Article  ADS  Google Scholar 

  65. 65

    Wang, X. et al. Transparent carbon films as electrodes in organic solar cells. Angew. Chem. 47, 2990–2992 (2008).

    Article  Google Scholar 

  66. 66

    Wu, J., Pisula, W. & Mullen, K. Graphenes as potential material for electronics. Chem. Rev. 107, 718–747 (2007).

    Article  Google Scholar 

  67. 67

    Reina, A. et al. Transferring and identification of single-and few-layer graphene on arbitrary substrates. J. Phys. Chem. C 112, 17741–17744 (2008).

    Article  Google Scholar 

  68. 68

    Vijayaraghavan, A. et al. Dielectrophoretic assembly of high-density arrays of individual graphene devices for rapid screening. ACS Nano 3, 1729–1734 (2009).

    Article  MathSciNet  Google Scholar 

  69. 69

    Beecher, P. et al. Ink-jet printing of carbon nanotube thin film transistors. J. Appl. Phys. 102, 043710 (2007).

    Article  ADS  Google Scholar 

  70. 70

    Hamberg, I. & Granqvist, C. G. Evaporated Sn-doped In2O3 films: basic optical properties and applications to energy-efficient windows. J. Appl. Phys. 60, R123–R160 (1986).

    Article  ADS  Google Scholar 

  71. 71

    Holland, L. & Siddall, G. The properties of some reactively sputtered metal oxide films. Vacuum 3, 375–391 (1953).

    Article  ADS  Google Scholar 

  72. 72

    Minami, T. Transparent conducting oxide semiconductors for transparent electrodes. Semicond. Sci. Technol. 20, S35–S44 (2005).

    Article  ADS  Google Scholar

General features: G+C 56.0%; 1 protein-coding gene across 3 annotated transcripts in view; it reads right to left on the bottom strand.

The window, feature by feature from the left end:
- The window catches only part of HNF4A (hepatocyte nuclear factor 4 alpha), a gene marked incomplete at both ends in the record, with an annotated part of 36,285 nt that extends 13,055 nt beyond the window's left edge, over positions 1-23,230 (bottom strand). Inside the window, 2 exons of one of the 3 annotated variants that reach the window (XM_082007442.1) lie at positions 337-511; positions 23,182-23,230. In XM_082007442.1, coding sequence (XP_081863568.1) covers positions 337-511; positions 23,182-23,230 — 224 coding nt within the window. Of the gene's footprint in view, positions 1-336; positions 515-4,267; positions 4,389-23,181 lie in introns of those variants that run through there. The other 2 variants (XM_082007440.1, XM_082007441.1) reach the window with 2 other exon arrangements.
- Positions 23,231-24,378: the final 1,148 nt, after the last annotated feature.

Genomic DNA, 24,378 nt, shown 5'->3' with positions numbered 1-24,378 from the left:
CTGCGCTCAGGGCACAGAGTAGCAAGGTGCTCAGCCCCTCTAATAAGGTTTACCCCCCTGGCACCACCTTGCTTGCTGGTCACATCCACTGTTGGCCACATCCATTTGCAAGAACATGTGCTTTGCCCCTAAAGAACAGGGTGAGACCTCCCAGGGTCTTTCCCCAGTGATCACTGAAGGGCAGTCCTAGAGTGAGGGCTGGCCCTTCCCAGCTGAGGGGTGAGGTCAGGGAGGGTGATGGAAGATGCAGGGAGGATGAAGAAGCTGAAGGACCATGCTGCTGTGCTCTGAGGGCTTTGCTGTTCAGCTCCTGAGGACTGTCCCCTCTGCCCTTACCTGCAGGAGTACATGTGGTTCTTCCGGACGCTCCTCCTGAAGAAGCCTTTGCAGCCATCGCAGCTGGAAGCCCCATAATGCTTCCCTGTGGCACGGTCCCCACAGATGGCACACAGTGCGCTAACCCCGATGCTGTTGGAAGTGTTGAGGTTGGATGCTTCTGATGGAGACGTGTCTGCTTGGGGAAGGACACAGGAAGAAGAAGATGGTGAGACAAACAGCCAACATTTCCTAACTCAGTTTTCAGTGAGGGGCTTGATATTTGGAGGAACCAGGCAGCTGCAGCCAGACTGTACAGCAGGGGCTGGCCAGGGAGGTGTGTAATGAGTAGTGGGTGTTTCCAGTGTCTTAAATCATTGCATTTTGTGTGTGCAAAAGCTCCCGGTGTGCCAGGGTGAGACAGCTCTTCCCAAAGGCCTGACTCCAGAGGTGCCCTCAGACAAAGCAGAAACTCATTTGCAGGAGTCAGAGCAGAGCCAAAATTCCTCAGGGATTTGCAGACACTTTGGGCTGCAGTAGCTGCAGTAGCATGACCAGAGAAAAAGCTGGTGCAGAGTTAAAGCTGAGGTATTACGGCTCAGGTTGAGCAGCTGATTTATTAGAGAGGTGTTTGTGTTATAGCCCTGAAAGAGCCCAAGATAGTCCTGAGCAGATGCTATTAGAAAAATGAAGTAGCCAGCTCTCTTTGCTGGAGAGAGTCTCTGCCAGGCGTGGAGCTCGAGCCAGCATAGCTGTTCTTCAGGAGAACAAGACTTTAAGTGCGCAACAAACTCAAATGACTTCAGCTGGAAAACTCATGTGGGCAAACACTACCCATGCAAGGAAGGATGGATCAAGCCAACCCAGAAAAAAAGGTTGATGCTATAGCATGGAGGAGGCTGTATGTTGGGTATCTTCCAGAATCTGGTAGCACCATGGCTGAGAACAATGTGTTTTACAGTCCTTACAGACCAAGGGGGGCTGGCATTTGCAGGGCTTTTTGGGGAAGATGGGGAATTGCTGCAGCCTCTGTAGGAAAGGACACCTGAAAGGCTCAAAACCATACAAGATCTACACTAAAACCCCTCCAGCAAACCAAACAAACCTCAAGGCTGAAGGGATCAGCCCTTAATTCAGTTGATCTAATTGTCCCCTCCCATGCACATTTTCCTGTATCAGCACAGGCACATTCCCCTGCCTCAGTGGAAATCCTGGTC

73. 73

    Granqvist, C. G. Transparent conductors as solar energy materials: a panoramic review. Sol. Energy Mater. Sol. Cells 91, 1529–1598 (2007).

    Article  Google Scholar 

  74. 74

    Sheraw, C. D. et al. Organic thin-film transistor-driven polymer dispersed liquid crystal displays on flexible polymeric substrates. Appl. Phys. Lett. 80, 1088–1090 (2002).

    Article  ADS  Google Scholar 

  75. 75

    Lee, J. Y., Connor, S. T., Cui, Y. & Peumans, P. Solution-processed metal nanowire mesh transparent electrodes. Nano Lett. 8, 689–692 (2008).

    Article  ADS  Google Scholar 

  76. 76

    De, S. et al. Silver nanowire networks as flexible, transparent, conducting films: extremely high dc to optical conductivity ratios. ACS Nano 3, 1767–1774 (2009).

    Article  Google Scholar 

  77. 77

    Geng, H. Z. et al. Effect of acid treatment on carbon nanotube-based flexible transparent conducting films. J. Am. Chem. Soc. 129, 7758–7759 (2007).

    Article  Google Scholar 

  78. 78

    Wu, Z. et al. Transparent, conductive carbon nanotube films. Science 305, 1273–1276 (2004).